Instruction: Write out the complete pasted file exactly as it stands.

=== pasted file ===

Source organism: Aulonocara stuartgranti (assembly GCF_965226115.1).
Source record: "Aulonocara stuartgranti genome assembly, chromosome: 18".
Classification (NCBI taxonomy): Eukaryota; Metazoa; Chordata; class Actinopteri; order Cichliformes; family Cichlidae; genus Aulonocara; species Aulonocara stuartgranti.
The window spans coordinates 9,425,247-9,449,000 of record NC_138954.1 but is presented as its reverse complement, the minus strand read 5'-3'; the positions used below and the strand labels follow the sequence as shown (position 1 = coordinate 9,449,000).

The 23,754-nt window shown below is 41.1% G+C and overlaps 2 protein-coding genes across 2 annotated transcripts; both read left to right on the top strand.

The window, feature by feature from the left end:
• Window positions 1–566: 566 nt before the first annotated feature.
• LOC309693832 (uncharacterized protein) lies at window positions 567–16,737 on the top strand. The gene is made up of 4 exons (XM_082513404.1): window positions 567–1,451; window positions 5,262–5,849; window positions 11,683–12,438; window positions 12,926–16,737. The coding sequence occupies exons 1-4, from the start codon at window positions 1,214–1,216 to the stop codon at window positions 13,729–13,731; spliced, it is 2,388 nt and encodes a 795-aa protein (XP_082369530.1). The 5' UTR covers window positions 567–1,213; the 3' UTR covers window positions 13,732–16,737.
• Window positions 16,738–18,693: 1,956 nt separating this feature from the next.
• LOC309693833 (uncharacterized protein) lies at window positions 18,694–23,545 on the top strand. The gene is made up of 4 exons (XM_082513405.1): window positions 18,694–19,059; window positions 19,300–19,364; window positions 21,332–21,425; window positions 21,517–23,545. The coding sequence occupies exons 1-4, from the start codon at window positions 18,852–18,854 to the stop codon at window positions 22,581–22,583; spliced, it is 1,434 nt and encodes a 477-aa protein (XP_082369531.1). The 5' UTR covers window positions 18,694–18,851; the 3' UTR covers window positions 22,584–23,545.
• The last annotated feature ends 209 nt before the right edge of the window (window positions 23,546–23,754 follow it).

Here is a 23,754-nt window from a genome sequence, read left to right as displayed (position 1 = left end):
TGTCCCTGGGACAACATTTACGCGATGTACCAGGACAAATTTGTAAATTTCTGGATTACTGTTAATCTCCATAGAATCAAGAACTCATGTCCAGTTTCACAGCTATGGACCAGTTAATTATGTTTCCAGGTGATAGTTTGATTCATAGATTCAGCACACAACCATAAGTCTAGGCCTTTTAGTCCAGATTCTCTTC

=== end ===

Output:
Source organism: Aulonocara stuartgranti (assembly GCF_965226115.1).
Source record: "Aulonocara stuartgranti genome assembly, chromosome: 18".
Classification (NCBI taxonomy): Eukaryota; Metazoa; Chordata; class Actinopteri; order Cichliformes; family Cichlidae; genus Aulonocara; species Aulonocara stuartgranti.
The window spans coordinates 9,425,247-9,449,000 of record NC_138954.1 but is presented as its reverse complement, the minus strand read 5'-3'; the positions used below and the strand labels follow the sequence as shown (position 1 = coordinate 9,449,000).

The 23,754-nt window shown below is 41.1% G+C and overlaps 2 protein-coding genes across 2 annotated transcripts; both read left to right on the top strand.

The window, feature by feature from the left end:
• Window positions 1–566: 566 nt before the first annotated feature.
• LOC309693832 (uncharacterized protein) lies at window positions 567–16,737 on the top strand. The gene is made up of 4 exons (XM_082513404.1): window positions 567–1,451; window positions 5,262–5,849; window positions 11,683–12,438; window positions 12,926–16,737. The coding sequence occupies exons 1-4, from the start codon at window positions 1,214–1,216 to the stop codon at window positions 13,729–13,731; spliced, it is 2,388 nt and encodes a 795-aa protein (XP_082369530.1). The 5' UTR covers window positions 567–1,213; the 3' UTR covers window positions 13,732–16,737.
• Window positions 16,738–18,693: 1,956 nt separating this feature from the next.
• LOC309693833 (uncharacterized protein) lies at window positions 18,694–23,545 on the top strand. The gene is made up of 4 exons (XM_082513405.1): window positions 18,694–19,059; window positions 19,300–19,364; window positions 21,332–21,425; window positions 21,517–23,545. The coding sequence occupies exons 1-4, from the start codon at window positions 18,852–18,854 to the stop codon at window positions 22,581–22,583; spliced, it is 1,434 nt and encodes a 477-aa protein (XP_082369531.1). The 5' UTR covers window positions 18,694–18,851; the 3' UTR covers window positions 22,584–23,545.
• The last annotated feature ends 209 nt before the right edge of the window (window positions 23,546–23,754 follow it).

Here is a 23,754-nt window from a genome sequence, read left to right as displayed (position 1 = left end):
TGTCCCTGGGACAACATTTACGCGATGTACCAGGACAAATTTGTAAATTTCTGGATTACTGTTAATCTCCATAGAATCAAGAACTCATGTCCAGTTTCACAGCTATGGACCAGTTAATTATGTTTCCAGGTGATAGTTTGATTCATAGATTCAGCACACAACCATAAGTCTAGGCCTTTTAGTCCAGATTCTCTTC